|Day, James - Michael|
Submitted to: United States Animal Health Association Proceedings
Publication Type: Proceedings
Publication Acceptance Date: 10/21/2007
Publication Date: 3/1/2008
Citation: Pantin Jackwood, M.J., Suarez, D.L., Zsak, L., Spackman, E., Kapczynski, D.R., King, D.J., Afonso, C.L., Day, J.M., Spatz, S.J., Yu, Q., Swayne, D.E. 2007. Research update on exotic and emerging poultry diseases. In: Proceedings of the 111th Annual Meeting of the U. S. Animal Health Association, Reno, Nevada, October 22-23, 2007. p. 702-707. Available: http://www.usaha.org/meetings/2007/2007_USAHA_Proceedings.pdf. Interpretive Summary:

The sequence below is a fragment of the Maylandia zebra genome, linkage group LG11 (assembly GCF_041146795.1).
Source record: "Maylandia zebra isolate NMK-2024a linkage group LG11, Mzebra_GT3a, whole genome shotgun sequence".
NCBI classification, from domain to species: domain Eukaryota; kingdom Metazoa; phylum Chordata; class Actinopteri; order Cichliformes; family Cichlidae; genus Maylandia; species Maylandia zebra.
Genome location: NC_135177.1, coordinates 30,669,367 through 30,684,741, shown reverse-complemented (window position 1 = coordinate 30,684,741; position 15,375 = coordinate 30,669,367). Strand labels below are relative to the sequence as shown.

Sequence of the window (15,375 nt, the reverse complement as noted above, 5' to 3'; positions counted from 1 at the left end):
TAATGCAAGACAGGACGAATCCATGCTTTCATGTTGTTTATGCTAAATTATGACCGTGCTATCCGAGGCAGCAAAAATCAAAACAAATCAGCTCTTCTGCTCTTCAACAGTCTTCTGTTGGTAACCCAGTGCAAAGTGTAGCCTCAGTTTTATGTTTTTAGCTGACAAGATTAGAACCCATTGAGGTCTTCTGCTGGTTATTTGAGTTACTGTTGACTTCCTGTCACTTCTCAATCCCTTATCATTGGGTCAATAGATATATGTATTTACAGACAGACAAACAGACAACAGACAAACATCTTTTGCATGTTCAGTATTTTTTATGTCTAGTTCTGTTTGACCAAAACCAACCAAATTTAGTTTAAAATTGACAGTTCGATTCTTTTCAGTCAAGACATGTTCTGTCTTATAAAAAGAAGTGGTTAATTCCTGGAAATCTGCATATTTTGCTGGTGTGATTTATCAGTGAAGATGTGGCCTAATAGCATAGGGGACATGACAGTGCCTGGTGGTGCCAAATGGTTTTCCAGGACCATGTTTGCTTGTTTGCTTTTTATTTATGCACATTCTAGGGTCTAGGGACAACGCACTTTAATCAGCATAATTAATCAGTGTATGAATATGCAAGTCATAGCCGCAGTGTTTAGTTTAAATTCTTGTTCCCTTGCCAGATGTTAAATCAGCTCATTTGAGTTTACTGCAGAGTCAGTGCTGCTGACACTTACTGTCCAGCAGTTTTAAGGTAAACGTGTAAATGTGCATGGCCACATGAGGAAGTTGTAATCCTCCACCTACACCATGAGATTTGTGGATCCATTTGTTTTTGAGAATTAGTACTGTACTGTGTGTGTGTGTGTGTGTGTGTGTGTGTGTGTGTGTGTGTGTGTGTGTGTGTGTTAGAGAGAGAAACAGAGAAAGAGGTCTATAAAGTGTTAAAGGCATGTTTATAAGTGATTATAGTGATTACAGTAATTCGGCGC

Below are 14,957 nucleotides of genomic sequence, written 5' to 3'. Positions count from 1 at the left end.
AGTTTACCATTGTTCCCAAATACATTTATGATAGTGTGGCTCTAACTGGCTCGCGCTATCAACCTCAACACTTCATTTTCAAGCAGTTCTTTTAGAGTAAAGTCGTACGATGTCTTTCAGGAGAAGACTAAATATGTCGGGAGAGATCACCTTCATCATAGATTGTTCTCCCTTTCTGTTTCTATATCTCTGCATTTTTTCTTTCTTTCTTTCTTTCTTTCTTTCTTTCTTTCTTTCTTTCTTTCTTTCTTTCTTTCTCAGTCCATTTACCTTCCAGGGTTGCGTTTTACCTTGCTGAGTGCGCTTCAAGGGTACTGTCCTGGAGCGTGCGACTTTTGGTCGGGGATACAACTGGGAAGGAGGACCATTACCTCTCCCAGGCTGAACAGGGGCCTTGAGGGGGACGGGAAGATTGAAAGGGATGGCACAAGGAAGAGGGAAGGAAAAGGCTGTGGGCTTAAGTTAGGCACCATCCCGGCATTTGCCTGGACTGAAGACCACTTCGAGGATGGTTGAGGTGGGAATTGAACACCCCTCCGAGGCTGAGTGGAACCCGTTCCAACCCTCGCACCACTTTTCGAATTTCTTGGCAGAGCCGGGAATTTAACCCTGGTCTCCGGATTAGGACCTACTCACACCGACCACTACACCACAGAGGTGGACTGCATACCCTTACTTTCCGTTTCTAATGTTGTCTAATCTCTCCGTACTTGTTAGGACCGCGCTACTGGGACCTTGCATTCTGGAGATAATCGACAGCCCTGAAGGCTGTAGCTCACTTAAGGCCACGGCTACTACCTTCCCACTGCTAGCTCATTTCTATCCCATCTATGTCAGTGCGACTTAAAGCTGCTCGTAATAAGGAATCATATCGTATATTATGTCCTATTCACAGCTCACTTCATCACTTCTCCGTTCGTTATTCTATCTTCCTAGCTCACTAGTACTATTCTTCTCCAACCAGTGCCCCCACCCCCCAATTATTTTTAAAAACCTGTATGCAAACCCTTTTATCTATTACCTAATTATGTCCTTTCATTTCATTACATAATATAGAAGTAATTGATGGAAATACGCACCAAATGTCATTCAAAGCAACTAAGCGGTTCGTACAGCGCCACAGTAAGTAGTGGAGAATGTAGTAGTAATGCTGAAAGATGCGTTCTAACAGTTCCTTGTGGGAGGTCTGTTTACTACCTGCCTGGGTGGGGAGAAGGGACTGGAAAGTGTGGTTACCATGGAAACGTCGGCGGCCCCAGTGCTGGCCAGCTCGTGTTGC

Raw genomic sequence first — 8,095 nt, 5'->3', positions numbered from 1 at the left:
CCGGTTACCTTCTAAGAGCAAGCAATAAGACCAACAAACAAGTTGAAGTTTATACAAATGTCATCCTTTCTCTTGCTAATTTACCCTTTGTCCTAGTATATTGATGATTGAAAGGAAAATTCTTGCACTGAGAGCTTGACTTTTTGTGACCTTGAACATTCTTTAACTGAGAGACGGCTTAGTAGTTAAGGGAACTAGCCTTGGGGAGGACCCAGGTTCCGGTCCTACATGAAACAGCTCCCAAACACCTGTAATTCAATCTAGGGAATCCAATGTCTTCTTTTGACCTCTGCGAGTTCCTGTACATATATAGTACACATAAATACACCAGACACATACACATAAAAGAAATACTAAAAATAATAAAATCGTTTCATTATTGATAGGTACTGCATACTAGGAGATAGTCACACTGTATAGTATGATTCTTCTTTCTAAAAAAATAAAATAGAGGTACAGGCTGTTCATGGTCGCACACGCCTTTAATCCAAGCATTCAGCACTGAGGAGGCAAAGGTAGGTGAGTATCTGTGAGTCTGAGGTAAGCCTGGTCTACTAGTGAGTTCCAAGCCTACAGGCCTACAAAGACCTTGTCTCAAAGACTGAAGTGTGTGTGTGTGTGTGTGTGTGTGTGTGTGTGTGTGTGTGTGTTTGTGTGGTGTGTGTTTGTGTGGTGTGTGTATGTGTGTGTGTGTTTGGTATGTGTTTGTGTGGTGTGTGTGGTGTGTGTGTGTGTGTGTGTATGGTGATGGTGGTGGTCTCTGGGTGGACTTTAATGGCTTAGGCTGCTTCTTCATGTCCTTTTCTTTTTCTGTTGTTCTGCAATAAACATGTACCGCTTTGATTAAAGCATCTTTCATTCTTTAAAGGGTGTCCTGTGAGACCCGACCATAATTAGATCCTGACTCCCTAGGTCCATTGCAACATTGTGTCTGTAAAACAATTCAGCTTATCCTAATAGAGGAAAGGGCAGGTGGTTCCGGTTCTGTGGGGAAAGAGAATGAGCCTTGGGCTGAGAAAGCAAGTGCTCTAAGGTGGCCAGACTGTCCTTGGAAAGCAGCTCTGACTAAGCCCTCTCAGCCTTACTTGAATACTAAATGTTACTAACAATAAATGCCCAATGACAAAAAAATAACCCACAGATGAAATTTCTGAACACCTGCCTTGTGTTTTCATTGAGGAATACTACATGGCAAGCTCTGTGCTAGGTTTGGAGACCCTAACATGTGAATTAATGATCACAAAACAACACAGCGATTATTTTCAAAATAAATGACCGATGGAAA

Technical Abstract: Exotic and emerging diseases of poultry continue to be a threat to US poultry. Studies over the past year have demonstrated: 1) cooking poultry meat at minimum of 70C kills avian influenza (AI) and Newcastle disease (ND) viruses in a few seconds, 2) low pathogenicity (LP) AI viruses isolated from free-living aquatic birds of North America over the past few years are distinct from the high pathogenicity (HP) AI virus of Eurasia, 3) experimental infection of waterfowl with H5N1 HPAI virus have shown swans and geese to be very susceptible to lethal effects of the virus but some duck species show minimal infection and no disease, 4) flies can be a source of ND virus dispersion from infected to susceptible poultry, 5) multiple genes in addition to fusion and hemagglutinin/neuraminidase genes are involved in high virulence of velogenic ND viruses, 6) paramyxovirus type 1 isolated from wild birds in North America are diverse and have been a source for infecting poultry in the live poultry market system, 7) a fusion gene primer set for RRT-PCR test was developed that detects class 1 ND viruses, 8) RRT-PCR test for AI virus has been improved to eliminate PCR inhibitors in test samples and detect new H5N1 variants, 9) ducks are able to up-regulate cytokine response of innate immunity and be protected from H5N1 HPAI virus as compared to chickens, 10) astroviruses, rotaviruses and reovruses are common in intestines of turkeys and broilers in USA, and 11) parvovirus was identified in turkeys with enteric disease.